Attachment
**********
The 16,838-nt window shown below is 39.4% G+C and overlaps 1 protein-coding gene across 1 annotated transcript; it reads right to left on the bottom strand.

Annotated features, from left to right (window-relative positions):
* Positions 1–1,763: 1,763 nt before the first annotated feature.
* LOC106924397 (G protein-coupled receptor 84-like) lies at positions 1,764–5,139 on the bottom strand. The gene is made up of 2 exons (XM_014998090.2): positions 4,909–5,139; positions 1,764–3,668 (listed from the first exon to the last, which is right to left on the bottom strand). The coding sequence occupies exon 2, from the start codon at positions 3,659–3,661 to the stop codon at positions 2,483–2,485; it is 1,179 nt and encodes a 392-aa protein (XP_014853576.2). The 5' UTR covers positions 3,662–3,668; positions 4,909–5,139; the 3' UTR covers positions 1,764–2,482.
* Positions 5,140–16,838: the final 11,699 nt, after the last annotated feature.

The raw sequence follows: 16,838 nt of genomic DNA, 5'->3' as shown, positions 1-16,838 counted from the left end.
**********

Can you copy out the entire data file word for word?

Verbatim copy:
The 16,838-nt window shown below is 39.4% G+C and overlaps 1 protein-coding gene across 1 annotated transcript; it reads right to left on the bottom strand.

Annotated features, from left to right (window-relative positions):
* Positions 1–1,763: 1,763 nt before the first annotated feature.
* LOC106924397 (G protein-coupled receptor 84-like) lies at positions 1,764–5,139 on the bottom strand. The gene is made up of 2 exons (XM_014998090.2): positions 4,909–5,139; positions 1,764–3,668 (listed from the first exon to the last, which is right to left on the bottom strand). The coding sequence occupies exon 2, from the start codon at positions 3,659–3,661 to the stop codon at positions 2,483–2,485; it is 1,179 nt and encodes a 392-aa protein (XP_014853576.2). The 5' UTR covers positions 3,662–3,668; positions 4,909–5,139; the 3' UTR covers positions 1,764–2,482.
* Positions 5,140–16,838: the final 11,699 nt, after the last annotated feature.

The raw sequence follows: 16,838 nt of genomic DNA, 5'->3' as shown, positions 1-16,838 counted from the left end.